Cathedral bells rang out across France on Wednesday evening, at the exact time a devastating blaze struck Paris's Notre-Dame on Monday, as it was announced architects would be invited to submit designs to replace the collapsed spire.
Prime Minister Edouard Philippe said the international contest would decide whether the monument should have a new spire at all and, if so, whether it should be identical to the fallen 19th-century model or be a wholly new design.
The world looked on in horror Monday as flames engulfed the 850-year-old gothic masterpiece, seen as encapsulating the soul of Paris and the burning spire came crashing down.
Explaining that having no new spire at all was an option, Philippe noted that Notre-Dame had been without a steeple before.
"The international contest will settle the question of whether we should build a new spire, whether we should rebuild the spire that was designed and built by (Eugene) Viollet-Le-Duc, in identical fashion, or whether we should... endow Notre-Dame cathedral with a new spire adapted to the techniques and the challenges of our era."
- 'Huge challenge' -
A descendant of the 19th-century architect Eugene Viollet-le-Duc, Jean-Marie Henriquet, 76, told AFP it would be a "great shame" not to rebuild the spire, adding this would equate to "amputating an element that belonged to it".
Philippe described the task of rebuilding it as "a huge challenge and historic responsibility", a day after President Emmanuel Macron said the entire restoration should be completed in just five years.
The French president vowed to rebuild the iconic monument, the real star of Victor Hugo's "Hunchback of Notre Dame" by 2024 when France hosts the summer Olympics.
"We can do it," he said Tuesday, calling France "a nation of builders, fixing his ambitious timeline for restoring the landmark that took nearly two centuries to build and which has played a role in many of the defining moments of French history.
The bells of Marseille's Notre-Dame de la Garde basilica were among those rung at 6:50 pm (1650 GMT) on Wednesday in support of Notre-Dame.
Earlier the Conference of French Bishops said on Twitter that all cathedral bells nationwide would ring in "solidarity with the diocese of Paris".
- Rebate debate -
While firefighters were still tackling the blaze in the early hours of Tuesday, pledges of donations started coming in towards restoring France's best-loved monument, which attracted 12 million visitors in 2018, began to pour in.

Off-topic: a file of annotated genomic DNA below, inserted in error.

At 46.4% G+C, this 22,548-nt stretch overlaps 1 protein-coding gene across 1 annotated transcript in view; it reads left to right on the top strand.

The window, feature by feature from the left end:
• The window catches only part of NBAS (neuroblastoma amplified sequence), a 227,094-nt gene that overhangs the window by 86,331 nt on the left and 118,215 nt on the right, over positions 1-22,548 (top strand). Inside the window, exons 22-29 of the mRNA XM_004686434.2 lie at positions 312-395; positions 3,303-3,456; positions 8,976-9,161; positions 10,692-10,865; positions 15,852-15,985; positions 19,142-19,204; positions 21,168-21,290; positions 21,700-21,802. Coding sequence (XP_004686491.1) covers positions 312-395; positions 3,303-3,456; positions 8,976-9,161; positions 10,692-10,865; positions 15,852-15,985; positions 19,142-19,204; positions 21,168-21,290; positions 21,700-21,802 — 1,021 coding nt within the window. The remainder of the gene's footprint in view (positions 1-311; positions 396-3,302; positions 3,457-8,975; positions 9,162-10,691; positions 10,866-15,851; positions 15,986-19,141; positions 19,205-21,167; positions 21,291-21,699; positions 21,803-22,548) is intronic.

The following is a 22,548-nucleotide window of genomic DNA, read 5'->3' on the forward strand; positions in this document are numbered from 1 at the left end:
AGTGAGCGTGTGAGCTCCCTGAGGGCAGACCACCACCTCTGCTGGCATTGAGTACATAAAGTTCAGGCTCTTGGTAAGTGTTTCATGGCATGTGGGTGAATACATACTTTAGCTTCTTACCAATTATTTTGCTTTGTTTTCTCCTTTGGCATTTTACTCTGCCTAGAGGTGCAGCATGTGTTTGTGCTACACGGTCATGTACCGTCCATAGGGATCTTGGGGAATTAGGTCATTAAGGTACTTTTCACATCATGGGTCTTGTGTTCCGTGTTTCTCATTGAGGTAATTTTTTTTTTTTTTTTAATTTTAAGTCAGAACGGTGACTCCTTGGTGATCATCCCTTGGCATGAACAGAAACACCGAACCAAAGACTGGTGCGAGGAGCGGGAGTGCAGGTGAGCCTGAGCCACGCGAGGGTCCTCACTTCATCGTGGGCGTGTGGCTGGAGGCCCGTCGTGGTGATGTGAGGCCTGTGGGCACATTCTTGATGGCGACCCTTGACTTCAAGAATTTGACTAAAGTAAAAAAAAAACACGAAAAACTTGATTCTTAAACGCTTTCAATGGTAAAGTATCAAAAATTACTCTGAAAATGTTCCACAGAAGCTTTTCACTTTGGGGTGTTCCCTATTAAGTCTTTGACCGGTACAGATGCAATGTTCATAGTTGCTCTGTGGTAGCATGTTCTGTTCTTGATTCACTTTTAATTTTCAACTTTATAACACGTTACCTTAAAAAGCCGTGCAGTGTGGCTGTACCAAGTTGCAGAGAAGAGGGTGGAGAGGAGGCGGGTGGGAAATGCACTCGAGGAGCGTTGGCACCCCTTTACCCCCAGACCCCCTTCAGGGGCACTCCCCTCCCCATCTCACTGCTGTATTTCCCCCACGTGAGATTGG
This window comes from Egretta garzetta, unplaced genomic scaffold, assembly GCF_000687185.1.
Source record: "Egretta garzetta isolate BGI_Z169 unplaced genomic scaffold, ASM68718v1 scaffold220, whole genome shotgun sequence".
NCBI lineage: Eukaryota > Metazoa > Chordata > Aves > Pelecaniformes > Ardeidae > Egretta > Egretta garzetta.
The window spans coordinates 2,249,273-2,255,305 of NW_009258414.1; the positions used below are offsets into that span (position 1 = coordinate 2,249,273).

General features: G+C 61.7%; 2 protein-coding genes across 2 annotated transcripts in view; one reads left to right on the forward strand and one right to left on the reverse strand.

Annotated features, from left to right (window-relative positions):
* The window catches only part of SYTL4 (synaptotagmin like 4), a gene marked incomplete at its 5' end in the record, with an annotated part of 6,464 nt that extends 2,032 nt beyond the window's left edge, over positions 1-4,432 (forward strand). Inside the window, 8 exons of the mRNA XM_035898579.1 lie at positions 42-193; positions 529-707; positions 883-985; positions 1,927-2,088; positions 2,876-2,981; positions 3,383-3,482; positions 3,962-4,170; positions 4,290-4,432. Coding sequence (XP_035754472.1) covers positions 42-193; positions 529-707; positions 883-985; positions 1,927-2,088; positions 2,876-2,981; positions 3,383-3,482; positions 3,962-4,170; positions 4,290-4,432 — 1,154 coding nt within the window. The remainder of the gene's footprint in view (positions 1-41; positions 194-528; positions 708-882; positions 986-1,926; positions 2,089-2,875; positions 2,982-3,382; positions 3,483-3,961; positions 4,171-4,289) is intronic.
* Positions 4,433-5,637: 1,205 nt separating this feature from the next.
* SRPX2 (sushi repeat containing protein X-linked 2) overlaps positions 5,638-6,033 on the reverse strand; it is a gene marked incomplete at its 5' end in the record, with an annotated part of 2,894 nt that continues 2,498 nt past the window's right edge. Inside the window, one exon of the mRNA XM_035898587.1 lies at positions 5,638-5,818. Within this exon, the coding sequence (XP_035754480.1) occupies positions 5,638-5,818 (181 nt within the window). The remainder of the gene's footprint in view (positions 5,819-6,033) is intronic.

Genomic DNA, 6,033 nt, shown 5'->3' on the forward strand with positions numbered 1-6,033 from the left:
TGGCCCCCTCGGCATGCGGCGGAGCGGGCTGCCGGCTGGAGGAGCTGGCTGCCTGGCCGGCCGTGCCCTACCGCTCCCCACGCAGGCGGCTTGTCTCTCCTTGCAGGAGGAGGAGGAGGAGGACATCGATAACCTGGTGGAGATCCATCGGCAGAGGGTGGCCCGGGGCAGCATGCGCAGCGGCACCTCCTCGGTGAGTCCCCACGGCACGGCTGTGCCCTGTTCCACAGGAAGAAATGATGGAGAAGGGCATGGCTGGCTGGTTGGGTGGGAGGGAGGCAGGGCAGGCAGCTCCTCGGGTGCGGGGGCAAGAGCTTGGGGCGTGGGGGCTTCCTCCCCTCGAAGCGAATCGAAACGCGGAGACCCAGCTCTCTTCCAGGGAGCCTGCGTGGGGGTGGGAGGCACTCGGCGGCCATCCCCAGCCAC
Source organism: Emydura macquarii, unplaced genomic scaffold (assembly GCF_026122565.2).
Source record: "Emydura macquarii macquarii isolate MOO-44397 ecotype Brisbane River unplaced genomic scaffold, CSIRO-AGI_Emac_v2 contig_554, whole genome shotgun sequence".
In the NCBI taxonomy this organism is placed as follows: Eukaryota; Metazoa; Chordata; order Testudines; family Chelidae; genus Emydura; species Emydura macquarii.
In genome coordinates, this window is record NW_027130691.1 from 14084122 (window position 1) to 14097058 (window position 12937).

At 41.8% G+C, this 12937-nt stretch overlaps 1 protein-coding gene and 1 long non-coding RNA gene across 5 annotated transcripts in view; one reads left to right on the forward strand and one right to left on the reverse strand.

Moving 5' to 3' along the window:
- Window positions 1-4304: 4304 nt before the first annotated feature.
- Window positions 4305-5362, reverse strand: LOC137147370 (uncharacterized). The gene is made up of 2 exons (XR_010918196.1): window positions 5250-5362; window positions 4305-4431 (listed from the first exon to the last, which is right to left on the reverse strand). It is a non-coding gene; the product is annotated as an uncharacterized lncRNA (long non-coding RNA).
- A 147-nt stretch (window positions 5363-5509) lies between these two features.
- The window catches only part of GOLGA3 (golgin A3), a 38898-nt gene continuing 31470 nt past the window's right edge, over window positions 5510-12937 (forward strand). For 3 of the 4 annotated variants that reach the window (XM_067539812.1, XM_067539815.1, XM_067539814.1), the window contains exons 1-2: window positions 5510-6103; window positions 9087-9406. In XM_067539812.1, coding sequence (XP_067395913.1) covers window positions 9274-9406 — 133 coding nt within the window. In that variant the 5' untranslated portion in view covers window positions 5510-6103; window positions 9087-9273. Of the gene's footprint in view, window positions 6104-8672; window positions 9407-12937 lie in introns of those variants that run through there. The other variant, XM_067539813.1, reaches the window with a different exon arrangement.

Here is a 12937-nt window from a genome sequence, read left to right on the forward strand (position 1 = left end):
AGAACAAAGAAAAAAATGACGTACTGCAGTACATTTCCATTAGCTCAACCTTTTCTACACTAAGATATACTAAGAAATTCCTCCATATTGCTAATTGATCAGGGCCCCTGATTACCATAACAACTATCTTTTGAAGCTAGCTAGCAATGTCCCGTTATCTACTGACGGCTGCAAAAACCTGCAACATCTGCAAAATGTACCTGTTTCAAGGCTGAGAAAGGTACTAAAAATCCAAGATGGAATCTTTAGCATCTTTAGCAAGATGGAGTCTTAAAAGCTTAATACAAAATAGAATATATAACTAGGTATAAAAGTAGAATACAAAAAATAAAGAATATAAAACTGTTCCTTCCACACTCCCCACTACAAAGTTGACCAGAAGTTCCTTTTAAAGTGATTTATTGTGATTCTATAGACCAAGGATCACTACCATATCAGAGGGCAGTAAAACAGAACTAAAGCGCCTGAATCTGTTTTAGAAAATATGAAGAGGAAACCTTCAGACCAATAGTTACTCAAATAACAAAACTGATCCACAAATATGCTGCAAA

Within 24 hours, those pledges had reached more than 800 million euros ($900 million), with French business magnates and corporations jostling to outshine each other with displays of generosity.
But the slew of announcements raised eyebrows in France, with some leftist politicians arguing that the ultra-rich could best help protect the country's cultural heritage by fully paying their taxes -- or helping the "human cathedral" of people in need.
The huge tax breaks available on the donations also caused some unease, prompting Francois-Henri Pinault, the billionaire CEO of the Kering luxury goods empire, to announce he would forfeit his rebate.
Pinault had led the pledges of donations with a promise of 100 million euros.
Billionaire Bernard Arnault and his LVMH luxury conglomerate, Total oil company and cosmetics giant L'Oreal also each pledged 100 million euros or more, while US tech giant Apple said it would give an unspecified amount.
Disney, which scored millions with the 1996 animated blockbuster "The Hunchback of Notre Dame" based on the Victor Hugo novel, said it would give $5 million.
US President Donald Trump, who was ridiculed by the French fire services after urging the use of water bombers to put out the fire at the fragile edifice, also pitched in with an offer of help.
Trump said he had spoken to Pope Francis and offered "the help of our great experts on renovation and construction" to rebuild Notre-Dame.
- Rebuilding for 2024 Olympics -
Macron is on Thursday due to meet the firefighters hailed as heroes for risking their lives to put out the fire.
In a sign of the monument's resilience, meanwhile, the copper rooster that topped its spire was found Tuesday in the rubble of the roof, "battered but apparently restorable" according to a spokesperson for the culture ministry.
The walls, bell towers and the most famous circular stained-glass windows also remain intact.
But the floor of the nave was left strewn with blackened roof beams and chunks of the collapsed upper vaulting.
Experts have warned that full restoration could take longer than five years, with one of the biggest tasks involving replacing the precious oak "forest" that propped up the roof.
"I'd say decades," Eric Fischer, head of the foundation in charge of restoring the 1,000-year-old Strasbourg cathedral, told AFP.
Investigators trying to determine the cause of the blaze are questioning workers who were renovating the spire, an operation suspected of accidentally triggering the blaze.
Police have already spoken to around 30 people from five different construction companies.
Public prosecutor Remy Heitz has said the investigation threatened to be "long and complex".